'Boring' cities in vogue as companies flee from posh resorts

Fargo, Cincinnati, Indianapolis, Des Moines -- your 15 minutes of fame among the convention crowd may be coming.

In the past two weeks, some major corporations have canceled conventions to Las Vegas, not because of the costs but of the image it presents in a budget-conscious, times-are-hard country, the Associated Press reported a couple days ago. One of those companies was Wells Fargo & Co, which had received $25 billion in bailout money, and amidst criticism for the trip, was shamed into scrubbing a conference at two Las Vegas hotels.

And now a subsidiary of Wells Fargo & Co., Rural Community Insurance Services, a crop insurance company, has canceled a training session for 150 employees that was going to take place in St. Pete Beach, Florida -- and has rescheduled it for later in the year. It will be held in Indianapolis.

Now, I'm not slamming Indianapolis or suggesting it and other places in the Midwest don't already do a booming convention business. Indianapolis, in particular, is a terrific city with the largest children's museum in the world, and I hear the Indianapolis Zoo has a fine dolphin exhibit . But I think even the most diehard Indianapolis residents would concede that it's not a touristy, fun-in-the-sun land like anywhere in Florida or California, and it certainly lacks the party atmosphere of Las Vegas. People in Indianapolis and other hotspots in the Midwest -- and I would know, I live near Cincinnati -- tend to go to Florida for fun. I'm not sure where people in Florida go.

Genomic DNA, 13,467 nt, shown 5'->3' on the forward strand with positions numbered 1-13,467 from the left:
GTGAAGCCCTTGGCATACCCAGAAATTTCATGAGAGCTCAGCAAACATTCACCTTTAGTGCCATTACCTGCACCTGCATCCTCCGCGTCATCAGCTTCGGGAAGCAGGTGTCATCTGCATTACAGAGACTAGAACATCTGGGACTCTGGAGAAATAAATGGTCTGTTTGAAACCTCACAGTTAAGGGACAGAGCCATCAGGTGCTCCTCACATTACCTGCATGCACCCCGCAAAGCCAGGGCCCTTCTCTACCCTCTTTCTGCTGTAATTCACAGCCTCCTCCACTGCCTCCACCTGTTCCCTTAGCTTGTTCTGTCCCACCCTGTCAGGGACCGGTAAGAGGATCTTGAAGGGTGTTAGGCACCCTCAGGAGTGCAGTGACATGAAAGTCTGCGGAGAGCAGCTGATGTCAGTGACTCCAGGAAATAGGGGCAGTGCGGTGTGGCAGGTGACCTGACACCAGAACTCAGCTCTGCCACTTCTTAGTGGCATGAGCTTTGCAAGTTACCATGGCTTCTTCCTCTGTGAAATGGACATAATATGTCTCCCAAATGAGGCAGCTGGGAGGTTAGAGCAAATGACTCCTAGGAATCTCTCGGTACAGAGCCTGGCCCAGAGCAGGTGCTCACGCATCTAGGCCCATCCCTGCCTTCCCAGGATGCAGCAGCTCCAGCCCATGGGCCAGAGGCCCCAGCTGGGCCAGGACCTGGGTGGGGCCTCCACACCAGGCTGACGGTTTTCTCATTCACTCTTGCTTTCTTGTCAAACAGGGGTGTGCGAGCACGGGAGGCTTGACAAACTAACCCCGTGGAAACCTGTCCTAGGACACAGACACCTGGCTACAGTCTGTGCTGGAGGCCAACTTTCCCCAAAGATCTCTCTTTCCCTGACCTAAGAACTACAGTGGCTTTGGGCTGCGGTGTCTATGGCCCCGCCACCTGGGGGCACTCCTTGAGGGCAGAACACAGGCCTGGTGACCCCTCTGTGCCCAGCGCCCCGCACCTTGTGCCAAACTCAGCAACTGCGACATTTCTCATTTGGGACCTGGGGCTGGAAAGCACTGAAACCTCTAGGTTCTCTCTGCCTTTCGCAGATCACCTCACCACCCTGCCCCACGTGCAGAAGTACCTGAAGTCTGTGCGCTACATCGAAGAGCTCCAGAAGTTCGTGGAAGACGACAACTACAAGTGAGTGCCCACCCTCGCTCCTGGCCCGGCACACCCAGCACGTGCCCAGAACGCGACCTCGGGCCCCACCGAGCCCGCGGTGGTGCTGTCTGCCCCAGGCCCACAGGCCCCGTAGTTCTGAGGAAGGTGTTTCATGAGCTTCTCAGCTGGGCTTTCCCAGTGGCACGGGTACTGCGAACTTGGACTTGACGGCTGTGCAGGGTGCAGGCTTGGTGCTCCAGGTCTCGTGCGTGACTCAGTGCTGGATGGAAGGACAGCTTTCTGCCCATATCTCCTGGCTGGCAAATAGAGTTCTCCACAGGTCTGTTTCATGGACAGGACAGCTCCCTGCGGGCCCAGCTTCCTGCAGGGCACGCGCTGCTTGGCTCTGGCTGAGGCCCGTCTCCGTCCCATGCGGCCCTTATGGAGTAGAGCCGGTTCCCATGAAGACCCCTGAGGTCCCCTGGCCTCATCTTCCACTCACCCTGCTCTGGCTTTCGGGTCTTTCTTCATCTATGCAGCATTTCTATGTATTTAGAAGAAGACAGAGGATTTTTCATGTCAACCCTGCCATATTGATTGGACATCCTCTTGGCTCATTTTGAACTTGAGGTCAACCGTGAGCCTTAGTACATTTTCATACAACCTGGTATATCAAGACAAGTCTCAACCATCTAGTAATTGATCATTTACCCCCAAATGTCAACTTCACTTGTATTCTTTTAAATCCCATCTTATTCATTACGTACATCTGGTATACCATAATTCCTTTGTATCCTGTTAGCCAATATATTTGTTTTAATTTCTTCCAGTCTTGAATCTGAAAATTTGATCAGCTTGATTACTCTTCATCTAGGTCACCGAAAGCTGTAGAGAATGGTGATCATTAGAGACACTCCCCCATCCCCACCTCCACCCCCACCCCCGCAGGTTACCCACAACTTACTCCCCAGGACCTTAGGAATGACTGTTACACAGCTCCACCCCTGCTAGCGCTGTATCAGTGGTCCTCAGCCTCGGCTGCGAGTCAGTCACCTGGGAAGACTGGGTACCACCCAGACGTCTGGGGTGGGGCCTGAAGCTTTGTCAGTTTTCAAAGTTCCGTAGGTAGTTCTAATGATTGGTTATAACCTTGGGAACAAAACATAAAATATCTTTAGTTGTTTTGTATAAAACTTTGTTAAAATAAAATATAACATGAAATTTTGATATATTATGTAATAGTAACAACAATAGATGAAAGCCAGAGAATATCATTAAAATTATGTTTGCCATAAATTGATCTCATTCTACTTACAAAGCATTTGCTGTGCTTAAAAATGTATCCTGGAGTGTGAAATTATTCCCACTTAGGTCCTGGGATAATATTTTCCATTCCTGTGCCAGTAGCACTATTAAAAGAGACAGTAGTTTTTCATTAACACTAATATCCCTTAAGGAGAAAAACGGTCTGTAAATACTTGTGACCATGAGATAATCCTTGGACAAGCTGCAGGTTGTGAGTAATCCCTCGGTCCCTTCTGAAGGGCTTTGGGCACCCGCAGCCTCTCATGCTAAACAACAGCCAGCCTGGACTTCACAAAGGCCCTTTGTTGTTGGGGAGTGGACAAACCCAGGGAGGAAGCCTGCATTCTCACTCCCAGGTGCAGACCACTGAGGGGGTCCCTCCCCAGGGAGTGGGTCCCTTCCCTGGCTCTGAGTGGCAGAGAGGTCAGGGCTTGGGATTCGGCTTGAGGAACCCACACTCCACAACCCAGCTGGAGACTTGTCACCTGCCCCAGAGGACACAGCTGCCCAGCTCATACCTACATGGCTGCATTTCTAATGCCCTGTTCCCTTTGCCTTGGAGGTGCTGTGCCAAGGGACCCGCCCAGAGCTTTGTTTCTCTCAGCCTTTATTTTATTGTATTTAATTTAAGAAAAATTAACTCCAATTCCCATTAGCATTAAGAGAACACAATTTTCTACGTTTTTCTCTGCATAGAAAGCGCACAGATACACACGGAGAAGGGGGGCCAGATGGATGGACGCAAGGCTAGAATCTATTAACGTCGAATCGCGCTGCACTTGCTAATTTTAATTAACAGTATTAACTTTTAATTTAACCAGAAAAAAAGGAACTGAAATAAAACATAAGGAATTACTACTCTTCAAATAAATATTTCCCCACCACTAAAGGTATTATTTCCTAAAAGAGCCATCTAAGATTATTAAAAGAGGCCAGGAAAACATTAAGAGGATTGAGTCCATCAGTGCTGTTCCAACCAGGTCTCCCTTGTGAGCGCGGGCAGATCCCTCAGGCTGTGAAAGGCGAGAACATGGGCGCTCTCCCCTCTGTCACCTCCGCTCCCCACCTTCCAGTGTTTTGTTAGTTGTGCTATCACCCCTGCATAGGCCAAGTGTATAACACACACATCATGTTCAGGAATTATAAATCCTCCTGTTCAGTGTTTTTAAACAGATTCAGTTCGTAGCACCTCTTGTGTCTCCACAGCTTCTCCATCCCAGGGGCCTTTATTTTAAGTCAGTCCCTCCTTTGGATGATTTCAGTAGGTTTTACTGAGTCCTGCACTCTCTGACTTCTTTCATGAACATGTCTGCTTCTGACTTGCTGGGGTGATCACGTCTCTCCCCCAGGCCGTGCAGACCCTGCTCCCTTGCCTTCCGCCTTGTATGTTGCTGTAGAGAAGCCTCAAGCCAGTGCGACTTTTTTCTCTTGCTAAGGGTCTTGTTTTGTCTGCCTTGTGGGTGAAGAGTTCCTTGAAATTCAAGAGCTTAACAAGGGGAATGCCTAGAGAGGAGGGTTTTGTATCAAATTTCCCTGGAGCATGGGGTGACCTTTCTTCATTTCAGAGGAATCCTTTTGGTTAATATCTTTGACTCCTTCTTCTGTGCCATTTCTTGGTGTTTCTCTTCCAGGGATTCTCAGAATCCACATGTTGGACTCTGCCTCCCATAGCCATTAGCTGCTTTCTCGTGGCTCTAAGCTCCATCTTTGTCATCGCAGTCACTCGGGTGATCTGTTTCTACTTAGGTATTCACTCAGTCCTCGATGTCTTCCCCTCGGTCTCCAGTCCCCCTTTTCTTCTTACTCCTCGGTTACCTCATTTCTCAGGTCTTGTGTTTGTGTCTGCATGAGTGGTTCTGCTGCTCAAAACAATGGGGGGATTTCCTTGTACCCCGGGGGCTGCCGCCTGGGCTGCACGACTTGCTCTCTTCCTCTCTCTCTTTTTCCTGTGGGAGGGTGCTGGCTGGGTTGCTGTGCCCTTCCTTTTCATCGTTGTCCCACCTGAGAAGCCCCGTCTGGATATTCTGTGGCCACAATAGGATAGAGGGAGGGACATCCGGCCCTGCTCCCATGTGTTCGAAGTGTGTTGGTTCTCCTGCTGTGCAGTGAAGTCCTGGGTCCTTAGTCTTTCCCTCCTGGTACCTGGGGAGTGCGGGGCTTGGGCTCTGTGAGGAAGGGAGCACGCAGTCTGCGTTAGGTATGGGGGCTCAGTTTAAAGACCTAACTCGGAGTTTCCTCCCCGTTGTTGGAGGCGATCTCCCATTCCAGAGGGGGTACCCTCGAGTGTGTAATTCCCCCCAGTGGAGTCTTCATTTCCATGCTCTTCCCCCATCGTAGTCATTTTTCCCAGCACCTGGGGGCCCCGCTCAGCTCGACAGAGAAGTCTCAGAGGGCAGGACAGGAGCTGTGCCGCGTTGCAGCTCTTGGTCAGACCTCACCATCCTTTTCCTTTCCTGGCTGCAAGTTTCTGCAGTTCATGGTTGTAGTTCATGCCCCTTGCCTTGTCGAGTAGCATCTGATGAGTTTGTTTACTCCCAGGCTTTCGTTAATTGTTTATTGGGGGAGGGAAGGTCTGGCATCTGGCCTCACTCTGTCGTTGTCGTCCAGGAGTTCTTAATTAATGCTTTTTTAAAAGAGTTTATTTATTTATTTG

At any rate, I'm betting that Indianapolis is just the start of a trend: conventions moving to less flashy destinations. Certainly, they're being canceled at vibrant, exciting cities. For instance, a television station in Florida recently quoted a hotel marketing director who said that corporations have been canceling and cutting trips, not because of the lackluster economy but the image that such a trip sends in a lackluster economy. Of course, this new mindset won't help the economies of Florida, Las Vegas and other popular destinations.

But it may do wonders for the Midwest. If I were the director of the convention bureau in Topeka, I think I'd be clearing the decks for an exciting, prosperous year.
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